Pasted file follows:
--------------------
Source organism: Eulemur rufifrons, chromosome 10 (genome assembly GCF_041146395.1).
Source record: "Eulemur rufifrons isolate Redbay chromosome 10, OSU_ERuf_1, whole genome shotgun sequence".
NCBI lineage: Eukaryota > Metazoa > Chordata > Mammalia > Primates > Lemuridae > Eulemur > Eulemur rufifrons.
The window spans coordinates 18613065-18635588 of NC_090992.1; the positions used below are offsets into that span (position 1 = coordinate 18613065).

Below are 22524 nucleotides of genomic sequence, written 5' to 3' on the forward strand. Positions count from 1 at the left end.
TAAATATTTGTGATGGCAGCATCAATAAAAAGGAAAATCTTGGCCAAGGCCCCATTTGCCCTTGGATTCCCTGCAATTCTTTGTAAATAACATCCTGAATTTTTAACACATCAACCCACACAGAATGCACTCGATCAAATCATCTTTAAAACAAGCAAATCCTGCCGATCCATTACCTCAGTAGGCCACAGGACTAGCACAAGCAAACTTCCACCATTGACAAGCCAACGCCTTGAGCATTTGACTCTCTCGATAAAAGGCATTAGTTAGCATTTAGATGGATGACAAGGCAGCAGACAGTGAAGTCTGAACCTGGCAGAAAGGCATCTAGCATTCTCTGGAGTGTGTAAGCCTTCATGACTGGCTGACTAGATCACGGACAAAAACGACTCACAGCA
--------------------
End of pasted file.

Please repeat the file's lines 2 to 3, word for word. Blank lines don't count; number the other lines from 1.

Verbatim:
Source record: "Eulemur rufifrons isolate Redbay chromosome 10, OSU_ERuf_1, whole genome shotgun sequence".
NCBI lineage: Eukaryota > Metazoa > Chordata > Mammalia > Primates > Lemuridae > Eulemur > Eulemur rufifrons.